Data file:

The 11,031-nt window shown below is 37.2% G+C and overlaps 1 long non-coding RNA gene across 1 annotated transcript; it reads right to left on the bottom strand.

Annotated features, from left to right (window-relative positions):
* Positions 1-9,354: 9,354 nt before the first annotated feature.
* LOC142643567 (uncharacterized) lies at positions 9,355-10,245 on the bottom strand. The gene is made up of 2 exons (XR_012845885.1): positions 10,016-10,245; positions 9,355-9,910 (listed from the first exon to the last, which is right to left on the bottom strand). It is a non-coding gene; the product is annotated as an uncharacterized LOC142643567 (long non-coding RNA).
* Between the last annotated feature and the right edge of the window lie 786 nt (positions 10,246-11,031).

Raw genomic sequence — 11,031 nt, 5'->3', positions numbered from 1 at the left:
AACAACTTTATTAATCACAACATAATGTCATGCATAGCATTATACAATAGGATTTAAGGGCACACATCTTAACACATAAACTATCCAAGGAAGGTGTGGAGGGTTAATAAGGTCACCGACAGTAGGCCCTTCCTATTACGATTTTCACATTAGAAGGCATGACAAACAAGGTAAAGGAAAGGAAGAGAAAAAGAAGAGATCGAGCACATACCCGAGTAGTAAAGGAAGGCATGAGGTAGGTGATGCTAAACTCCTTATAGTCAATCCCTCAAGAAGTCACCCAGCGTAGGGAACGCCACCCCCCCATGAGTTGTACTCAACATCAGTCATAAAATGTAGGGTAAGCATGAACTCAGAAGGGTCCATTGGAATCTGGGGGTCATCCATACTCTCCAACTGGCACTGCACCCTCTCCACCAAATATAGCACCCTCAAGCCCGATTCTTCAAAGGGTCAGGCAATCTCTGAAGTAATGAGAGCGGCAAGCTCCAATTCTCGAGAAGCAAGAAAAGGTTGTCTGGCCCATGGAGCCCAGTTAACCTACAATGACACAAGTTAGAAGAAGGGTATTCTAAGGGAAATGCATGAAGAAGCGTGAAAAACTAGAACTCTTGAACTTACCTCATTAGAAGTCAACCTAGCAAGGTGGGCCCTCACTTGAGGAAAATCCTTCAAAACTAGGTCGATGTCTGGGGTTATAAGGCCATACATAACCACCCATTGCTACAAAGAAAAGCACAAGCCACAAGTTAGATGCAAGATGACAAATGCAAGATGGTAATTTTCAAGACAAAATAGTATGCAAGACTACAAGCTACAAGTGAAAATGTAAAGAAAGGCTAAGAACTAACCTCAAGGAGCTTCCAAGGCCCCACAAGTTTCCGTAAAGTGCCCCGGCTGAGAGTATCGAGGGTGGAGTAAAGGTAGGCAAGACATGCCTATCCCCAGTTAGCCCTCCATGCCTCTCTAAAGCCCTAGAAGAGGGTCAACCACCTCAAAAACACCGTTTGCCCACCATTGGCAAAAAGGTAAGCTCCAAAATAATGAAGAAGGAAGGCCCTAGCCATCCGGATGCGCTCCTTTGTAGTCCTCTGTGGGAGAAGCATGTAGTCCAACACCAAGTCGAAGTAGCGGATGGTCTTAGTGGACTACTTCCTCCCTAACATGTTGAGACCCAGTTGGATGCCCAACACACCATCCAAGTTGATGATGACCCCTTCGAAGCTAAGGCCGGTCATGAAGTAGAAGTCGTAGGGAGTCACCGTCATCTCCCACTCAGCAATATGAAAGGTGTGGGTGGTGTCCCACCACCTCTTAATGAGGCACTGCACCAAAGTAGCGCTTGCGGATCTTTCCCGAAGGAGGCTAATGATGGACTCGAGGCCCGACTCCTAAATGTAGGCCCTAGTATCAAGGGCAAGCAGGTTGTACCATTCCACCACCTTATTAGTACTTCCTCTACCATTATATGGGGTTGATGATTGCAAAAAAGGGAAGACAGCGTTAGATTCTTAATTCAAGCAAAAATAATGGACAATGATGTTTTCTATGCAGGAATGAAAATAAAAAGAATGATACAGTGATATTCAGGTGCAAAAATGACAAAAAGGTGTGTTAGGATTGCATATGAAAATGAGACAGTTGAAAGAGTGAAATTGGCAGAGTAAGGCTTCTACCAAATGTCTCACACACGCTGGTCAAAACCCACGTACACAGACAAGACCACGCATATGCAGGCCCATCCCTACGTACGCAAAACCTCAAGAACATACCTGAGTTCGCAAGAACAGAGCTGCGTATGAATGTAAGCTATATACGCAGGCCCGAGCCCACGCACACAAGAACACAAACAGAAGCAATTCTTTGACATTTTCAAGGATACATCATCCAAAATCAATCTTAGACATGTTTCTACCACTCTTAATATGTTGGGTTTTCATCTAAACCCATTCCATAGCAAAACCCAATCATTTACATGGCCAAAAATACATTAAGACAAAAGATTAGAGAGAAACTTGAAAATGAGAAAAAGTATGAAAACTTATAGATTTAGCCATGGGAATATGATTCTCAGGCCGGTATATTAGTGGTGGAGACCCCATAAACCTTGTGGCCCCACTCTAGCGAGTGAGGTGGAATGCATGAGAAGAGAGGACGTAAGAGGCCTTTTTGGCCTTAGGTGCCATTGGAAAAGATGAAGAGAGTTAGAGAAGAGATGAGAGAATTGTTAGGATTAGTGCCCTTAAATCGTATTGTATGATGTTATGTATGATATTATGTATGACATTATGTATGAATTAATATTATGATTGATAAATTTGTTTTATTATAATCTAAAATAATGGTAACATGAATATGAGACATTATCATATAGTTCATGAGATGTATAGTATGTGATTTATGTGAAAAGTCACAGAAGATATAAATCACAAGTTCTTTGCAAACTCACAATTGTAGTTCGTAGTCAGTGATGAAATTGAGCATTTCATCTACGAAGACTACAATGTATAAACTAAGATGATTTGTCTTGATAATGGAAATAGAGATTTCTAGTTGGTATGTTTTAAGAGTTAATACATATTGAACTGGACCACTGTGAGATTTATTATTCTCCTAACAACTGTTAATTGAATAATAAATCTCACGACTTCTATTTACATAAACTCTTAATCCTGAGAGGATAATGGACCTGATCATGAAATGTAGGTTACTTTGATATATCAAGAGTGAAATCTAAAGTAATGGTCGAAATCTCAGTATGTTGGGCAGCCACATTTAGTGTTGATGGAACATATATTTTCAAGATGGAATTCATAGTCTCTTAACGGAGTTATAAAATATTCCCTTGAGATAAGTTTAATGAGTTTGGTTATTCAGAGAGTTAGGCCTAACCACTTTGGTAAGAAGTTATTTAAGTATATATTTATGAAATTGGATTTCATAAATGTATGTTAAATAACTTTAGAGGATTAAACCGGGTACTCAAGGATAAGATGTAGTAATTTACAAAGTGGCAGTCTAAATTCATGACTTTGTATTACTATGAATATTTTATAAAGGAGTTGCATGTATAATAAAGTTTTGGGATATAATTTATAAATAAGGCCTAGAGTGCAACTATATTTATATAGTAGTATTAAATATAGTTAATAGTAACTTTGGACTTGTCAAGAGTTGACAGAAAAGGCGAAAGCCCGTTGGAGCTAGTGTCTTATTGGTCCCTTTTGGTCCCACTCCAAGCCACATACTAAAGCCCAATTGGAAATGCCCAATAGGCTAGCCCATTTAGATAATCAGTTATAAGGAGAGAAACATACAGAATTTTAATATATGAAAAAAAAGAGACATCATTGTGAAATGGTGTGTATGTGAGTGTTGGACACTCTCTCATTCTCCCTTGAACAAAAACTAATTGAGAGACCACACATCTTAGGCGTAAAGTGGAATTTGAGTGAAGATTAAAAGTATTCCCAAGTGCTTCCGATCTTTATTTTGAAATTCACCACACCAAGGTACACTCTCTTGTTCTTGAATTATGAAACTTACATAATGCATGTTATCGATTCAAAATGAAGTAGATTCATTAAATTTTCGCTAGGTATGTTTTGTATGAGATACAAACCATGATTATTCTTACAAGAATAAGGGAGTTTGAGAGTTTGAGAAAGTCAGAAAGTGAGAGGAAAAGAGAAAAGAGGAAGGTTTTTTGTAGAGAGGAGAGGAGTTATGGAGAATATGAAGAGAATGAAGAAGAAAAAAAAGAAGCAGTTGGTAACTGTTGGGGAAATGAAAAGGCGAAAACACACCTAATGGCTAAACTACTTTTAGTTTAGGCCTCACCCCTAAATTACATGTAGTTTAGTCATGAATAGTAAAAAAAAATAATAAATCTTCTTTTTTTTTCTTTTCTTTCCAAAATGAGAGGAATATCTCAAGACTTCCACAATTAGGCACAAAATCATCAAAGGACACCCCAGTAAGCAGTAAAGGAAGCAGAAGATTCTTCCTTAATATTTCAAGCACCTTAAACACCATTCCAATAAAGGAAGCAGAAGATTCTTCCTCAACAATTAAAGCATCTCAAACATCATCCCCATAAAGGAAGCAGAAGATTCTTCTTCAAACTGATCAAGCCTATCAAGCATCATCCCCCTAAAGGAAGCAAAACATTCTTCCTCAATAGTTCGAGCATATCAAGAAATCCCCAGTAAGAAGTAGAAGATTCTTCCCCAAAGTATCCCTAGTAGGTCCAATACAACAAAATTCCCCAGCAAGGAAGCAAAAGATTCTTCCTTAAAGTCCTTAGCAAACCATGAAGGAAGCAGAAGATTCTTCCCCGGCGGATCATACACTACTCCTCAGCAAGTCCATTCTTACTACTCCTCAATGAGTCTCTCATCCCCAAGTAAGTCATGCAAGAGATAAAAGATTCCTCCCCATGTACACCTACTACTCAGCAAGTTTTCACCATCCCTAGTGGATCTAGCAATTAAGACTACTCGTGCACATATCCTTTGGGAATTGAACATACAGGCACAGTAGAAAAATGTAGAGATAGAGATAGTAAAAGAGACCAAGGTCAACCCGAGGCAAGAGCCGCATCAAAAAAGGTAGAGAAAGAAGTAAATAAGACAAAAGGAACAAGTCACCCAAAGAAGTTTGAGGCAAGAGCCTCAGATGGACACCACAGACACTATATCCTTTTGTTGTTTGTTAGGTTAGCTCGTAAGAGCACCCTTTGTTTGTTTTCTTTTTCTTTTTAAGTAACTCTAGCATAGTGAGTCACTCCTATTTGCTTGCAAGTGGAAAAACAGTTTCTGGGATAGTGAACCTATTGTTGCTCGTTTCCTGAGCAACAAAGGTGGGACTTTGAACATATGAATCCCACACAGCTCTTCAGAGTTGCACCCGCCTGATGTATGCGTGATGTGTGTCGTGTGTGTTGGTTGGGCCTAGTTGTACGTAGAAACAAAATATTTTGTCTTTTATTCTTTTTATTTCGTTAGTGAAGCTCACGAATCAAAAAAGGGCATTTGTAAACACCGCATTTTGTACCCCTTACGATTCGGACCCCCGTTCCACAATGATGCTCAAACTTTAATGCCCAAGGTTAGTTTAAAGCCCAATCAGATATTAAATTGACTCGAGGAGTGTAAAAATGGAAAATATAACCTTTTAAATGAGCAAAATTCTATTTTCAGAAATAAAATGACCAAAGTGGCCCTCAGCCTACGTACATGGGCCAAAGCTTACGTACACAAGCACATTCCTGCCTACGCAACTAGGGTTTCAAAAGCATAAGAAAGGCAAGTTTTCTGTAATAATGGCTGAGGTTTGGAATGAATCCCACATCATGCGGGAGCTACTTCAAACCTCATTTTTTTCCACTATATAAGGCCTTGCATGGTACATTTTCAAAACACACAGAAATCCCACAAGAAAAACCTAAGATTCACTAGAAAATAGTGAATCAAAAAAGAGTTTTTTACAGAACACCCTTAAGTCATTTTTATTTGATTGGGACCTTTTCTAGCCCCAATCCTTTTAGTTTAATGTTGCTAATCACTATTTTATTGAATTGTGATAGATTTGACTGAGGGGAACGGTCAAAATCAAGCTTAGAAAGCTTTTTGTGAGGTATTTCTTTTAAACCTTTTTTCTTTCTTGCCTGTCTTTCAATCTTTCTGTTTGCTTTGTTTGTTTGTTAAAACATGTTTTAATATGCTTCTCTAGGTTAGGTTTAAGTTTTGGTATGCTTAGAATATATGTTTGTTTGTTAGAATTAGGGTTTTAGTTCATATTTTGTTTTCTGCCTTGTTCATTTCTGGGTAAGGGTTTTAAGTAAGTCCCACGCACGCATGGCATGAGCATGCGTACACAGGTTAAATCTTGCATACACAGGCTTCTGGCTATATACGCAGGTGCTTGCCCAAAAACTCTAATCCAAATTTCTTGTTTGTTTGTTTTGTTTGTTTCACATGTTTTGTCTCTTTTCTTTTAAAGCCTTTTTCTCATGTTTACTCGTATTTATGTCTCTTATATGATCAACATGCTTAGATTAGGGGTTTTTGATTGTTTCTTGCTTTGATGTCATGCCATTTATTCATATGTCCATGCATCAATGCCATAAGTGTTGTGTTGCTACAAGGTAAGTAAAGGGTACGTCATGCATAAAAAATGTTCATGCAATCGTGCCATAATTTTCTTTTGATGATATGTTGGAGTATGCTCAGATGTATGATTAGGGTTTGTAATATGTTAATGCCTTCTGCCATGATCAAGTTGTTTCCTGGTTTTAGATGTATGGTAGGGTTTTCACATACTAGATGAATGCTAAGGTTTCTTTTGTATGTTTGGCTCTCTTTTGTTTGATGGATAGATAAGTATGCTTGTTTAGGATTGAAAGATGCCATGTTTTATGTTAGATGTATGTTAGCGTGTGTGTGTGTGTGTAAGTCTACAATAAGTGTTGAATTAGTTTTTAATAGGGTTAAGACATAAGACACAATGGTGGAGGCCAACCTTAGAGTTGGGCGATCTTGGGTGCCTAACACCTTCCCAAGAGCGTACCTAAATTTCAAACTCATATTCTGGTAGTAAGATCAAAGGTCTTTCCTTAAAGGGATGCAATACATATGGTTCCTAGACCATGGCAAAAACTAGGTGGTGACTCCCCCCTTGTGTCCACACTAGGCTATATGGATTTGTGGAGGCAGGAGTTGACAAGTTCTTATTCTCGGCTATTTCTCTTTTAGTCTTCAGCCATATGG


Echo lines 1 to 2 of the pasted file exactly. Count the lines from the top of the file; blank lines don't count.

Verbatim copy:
The 11,031-nt window shown below is 37.2% G+C and overlaps 1 long non-coding RNA gene across 1 annotated transcript; it reads right to left on the bottom strand.

Annotated features, from left to right (window-relative positions):